A new report by the US Industrial Control System Cyber Emergency Response Team (ICS-CERT) said that critical infrastructure companies based in the United States
have seen a dramatic increase in the number of cyber-security incidents between 2009 and 2011.
ICS-CERT said that in 2009 it received nine incident reports, in 2010 there were 41 incidents and in 2011, the number of attempted cyber
attacks spiked to 198.
ICS-CERT performed 17 onsite assessments during 2009, 2010 and 2011, including seven last year, the institute said; as 11 incidents were typed as having "sophisticated threat actors."
"No intrusions were identified directly into control system networks," the report stated. "However, given the flat and interconnected nature of many of these organization’s networks, threat actors, once they have gained a presence, have the potential to move laterally into other portions of the network, including the control system, where they could compromise critical infrastructure operations."
Meanwhile, the US' Cyber Command chief said that the country was poorly prepared for serious cyber attacks.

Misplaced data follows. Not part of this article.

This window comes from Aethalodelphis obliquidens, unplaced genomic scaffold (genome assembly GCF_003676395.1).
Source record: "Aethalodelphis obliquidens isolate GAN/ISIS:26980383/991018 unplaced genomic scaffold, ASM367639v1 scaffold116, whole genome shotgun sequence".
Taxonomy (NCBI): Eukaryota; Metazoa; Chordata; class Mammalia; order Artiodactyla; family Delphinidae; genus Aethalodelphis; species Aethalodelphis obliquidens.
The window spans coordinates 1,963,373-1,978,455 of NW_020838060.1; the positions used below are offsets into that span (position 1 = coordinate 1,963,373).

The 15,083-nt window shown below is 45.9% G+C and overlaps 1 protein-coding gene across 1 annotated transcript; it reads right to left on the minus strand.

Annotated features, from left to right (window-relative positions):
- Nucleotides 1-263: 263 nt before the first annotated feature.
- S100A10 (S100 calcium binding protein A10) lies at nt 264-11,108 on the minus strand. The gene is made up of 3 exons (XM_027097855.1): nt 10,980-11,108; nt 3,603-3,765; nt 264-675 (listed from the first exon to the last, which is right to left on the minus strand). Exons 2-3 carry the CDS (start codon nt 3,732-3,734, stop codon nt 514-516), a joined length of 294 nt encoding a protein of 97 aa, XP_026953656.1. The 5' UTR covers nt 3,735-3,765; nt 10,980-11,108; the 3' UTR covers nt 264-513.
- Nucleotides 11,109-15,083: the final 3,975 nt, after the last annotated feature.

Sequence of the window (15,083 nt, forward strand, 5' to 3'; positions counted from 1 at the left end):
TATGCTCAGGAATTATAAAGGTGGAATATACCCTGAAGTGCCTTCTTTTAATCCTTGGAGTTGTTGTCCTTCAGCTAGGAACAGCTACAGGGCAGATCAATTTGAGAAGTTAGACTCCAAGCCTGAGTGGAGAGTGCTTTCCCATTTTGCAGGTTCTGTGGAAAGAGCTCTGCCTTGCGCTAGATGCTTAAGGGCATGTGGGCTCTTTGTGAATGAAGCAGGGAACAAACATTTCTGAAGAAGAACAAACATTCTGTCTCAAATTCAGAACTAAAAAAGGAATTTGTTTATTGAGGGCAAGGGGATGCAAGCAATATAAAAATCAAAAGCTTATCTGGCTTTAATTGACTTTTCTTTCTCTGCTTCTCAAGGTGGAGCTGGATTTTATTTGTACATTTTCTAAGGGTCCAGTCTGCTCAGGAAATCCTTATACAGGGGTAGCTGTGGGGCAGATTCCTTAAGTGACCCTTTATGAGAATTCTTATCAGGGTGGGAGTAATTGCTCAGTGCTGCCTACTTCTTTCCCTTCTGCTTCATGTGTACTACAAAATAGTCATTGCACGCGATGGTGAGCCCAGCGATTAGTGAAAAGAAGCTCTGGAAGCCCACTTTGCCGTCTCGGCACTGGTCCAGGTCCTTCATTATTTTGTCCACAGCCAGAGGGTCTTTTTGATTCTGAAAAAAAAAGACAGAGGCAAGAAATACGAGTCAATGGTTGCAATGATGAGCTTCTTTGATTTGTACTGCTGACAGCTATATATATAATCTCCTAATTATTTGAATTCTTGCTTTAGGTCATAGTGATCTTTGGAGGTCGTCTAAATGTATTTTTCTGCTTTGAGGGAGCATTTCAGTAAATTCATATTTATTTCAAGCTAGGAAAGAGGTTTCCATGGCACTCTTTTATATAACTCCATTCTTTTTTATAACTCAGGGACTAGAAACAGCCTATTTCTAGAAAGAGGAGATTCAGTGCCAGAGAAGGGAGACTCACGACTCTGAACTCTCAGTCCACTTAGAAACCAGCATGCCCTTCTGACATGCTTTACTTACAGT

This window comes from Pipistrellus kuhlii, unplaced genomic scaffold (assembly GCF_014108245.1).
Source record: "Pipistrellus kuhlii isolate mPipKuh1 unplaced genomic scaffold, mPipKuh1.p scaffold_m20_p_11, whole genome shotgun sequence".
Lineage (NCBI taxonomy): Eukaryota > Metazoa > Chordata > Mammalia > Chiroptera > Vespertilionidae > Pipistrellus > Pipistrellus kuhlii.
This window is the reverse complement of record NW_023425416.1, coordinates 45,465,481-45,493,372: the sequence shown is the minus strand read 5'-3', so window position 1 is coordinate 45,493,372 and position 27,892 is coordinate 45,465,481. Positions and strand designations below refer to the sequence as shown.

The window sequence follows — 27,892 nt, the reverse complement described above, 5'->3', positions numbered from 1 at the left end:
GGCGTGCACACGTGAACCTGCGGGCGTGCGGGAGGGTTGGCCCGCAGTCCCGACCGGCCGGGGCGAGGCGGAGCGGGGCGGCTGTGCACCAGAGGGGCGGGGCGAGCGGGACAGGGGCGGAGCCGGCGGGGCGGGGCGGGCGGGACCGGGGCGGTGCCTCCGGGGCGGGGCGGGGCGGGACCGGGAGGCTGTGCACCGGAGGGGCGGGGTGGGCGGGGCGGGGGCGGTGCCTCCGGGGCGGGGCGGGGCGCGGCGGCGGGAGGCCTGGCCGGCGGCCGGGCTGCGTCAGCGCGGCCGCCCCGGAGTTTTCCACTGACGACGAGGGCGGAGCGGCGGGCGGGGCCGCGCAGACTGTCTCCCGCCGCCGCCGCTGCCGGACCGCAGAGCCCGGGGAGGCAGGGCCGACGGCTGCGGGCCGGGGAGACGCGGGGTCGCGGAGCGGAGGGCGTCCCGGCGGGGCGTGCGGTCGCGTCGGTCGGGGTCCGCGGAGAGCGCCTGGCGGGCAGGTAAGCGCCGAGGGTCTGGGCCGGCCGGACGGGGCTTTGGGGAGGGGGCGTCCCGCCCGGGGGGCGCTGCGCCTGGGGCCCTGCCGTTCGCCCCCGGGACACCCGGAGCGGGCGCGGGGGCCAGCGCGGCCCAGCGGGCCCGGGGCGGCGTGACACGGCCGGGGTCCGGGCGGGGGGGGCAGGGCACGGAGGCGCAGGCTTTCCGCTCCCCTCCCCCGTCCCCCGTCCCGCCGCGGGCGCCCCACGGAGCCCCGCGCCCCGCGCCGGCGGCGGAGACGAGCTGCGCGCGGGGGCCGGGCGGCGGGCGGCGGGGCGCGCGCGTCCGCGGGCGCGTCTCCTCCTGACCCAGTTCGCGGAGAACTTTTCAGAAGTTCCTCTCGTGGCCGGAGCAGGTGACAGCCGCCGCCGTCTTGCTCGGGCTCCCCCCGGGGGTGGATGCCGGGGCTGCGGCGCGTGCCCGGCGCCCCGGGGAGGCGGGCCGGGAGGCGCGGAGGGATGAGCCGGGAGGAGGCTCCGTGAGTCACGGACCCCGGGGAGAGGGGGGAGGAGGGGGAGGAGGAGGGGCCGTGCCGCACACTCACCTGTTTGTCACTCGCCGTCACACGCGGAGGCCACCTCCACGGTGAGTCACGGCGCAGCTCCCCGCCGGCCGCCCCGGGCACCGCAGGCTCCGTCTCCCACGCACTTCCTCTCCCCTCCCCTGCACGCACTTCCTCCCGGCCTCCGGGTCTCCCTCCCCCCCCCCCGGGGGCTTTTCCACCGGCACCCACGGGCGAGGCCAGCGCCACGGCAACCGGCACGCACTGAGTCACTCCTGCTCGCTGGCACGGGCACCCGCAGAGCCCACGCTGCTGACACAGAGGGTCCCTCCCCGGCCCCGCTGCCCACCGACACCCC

Army General Keith Alexander, who also serves as the Director of the National Security Agency and the Chief of the Central Security Service, recently pegged the United States' cyber-readiness at three, on a scale of 1-10.
The problem of defending the nation from a cyber attack is complicated,
Speaking before the Aspen Institute's annual security forum on Thursday, Alexander said that that matter of cyber-readiness "is not just a question of preparing the Department of Defense or federal networks. Private industry also has to be defended.
"Industry has a variety of capabilities… (and) while networks serving the financial community are well-defended, other sectors need help."
According to Alexander, cyber-security education is key: "We have a great program, it's jointly run by (the National Security Agency and the Department of Homeland Security)
and we are working with over 100 different colleges and universities to set up an information assurance/cyber security portfolio."
He added that the Department of Defense, in concert with agencies like the Department of Homeland Security and the Federal Bureau of Investigation, works together with industry to secure network devices.
The general stress that while "several nations are capable of serious cyber attacks… Anyone who finds vulnerabilities in the network infrastructure could cause tremendous problems."
"The key is having a defensible capability that can survive that first onslaught," Alexander said.
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